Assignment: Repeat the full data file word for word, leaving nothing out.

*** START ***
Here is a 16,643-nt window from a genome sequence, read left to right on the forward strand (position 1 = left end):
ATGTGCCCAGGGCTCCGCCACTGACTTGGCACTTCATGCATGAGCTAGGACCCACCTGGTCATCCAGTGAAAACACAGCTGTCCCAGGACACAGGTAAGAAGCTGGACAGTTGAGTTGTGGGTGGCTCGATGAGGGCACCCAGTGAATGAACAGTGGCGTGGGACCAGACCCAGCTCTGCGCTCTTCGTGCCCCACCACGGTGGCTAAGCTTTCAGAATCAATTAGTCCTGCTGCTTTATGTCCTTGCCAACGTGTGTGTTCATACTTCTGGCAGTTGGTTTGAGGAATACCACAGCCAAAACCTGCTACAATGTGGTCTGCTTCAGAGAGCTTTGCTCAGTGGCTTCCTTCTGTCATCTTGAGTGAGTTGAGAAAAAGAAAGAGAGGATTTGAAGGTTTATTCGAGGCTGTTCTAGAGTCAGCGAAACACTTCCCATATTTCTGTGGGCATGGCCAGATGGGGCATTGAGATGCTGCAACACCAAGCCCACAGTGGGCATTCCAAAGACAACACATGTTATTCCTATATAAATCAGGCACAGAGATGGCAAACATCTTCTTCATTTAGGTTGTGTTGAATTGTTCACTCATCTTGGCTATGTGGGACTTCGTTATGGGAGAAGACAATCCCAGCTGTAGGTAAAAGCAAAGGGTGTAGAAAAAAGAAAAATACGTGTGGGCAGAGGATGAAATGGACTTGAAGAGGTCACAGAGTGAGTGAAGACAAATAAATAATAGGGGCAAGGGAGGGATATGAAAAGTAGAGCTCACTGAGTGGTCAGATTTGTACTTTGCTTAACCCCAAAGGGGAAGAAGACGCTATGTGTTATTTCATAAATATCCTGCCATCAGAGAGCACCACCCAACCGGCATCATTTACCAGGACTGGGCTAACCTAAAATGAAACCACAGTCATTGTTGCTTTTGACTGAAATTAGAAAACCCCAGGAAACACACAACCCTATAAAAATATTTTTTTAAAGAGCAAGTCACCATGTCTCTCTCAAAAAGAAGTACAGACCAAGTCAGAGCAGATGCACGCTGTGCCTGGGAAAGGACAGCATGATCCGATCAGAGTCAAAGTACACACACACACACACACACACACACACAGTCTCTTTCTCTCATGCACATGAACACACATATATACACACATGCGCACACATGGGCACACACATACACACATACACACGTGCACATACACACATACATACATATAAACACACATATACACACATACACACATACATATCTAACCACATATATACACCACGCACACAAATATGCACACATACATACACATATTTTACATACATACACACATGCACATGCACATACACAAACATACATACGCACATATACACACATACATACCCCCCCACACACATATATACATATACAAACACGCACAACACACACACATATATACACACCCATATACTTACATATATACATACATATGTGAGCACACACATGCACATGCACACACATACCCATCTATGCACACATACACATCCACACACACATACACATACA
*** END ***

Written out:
Here is a 16,643-nt window from a genome sequence, read left to right on the forward strand (position 1 = left end):
ATGTGCCCAGGGCTCCGCCACTGACTTGGCACTTCATGCATGAGCTAGGACCCACCTGGTCATCCAGTGAAAACACAGCTGTCCCAGGACACAGGTAAGAAGCTGGACAGTTGAGTTGTGGGTGGCTCGATGAGGGCACCCAGTGAATGAACAGTGGCGTGGGACCAGACCCAGCTCTGCGCTCTTCGTGCCCCACCACGGTGGCTAAGCTTTCAGAATCAATTAGTCCTGCTGCTTTATGTCCTTGCCAACGTGTGTGTTCATACTTCTGGCAGTTGGTTTGAGGAATACCACAGCCAAAACCTGCTACAATGTGGTCTGCTTCAGAGAGCTTTGCTCAGTGGCTTCCTTCTGTCATCTTGAGTGAGTTGAGAAAAAGAAAGAGAGGATTTGAAGGTTTATTCGAGGCTGTTCTAGAGTCAGCGAAACACTTCCCATATTTCTGTGGGCATGGCCAGATGGGGCATTGAGATGCTGCAACACCAAGCCCACAGTGGGCATTCCAAAGACAACACATGTTATTCCTATATAAATCAGGCACAGAGATGGCAAACATCTTCTTCATTTAGGTTGTGTTGAATTGTTCACTCATCTTGGCTATGTGGGACTTCGTTATGGGAGAAGACAATCCCAGCTGTAGGTAAAAGCAAAGGGTGTAGAAAAAAGAAAAATACGTGTGGGCAGAGGATGAAATGGACTTGAAGAGGTCACAGAGTGAGTGAAGACAAATAAATAATAGGGGCAAGGGAGGGATATGAAAAGTAGAGCTCACTGAGTGGTCAGATTTGTACTTTGCTTAACCCCAAAGGGGAAGAAGACGCTATGTGTTATTTCATAAATATCCTGCCATCAGAGAGCACCACCCAACCGGCATCATTTACCAGGACTGGGCTAACCTAAAATGAAACCACAGTCATTGTTGCTTTTGACTGAAATTAGAAAACCCCAGGAAACACACAACCCTATAAAAATATTTTTTTAAAGAGCAAGTCACCATGTCTCTCTCAAAAAGAAGTACAGACCAAGTCAGAGCAGATGCACGCTGTGCCTGGGAAAGGACAGCATGATCCGATCAGAGTCAAAGTACACACACACACACACACACACACACACAGTCTCTTTCTCTCATGCACATGAACACACATATATACACACATGCGCACACATGGGCACACACATACACACATACACACGTGCACATACACACATACATACATATAAACACACATATACACACATACACACATACATATCTAACCACATATATACACCACGCACACAAATATGCACACATACATACACATATTTTACATACATACACACATGCACATGCACATACACAAACATACATACGCACATATACACACATACATACCCCCCCACACACATATATACATATACAAACACGCACAACACACACACATATATACACACCCATATACTTACATATATACATACATATGTGAGCACACACATGCACATGCACACACATACCCATCTATGCACACATACACATCCACACACACATACACATACA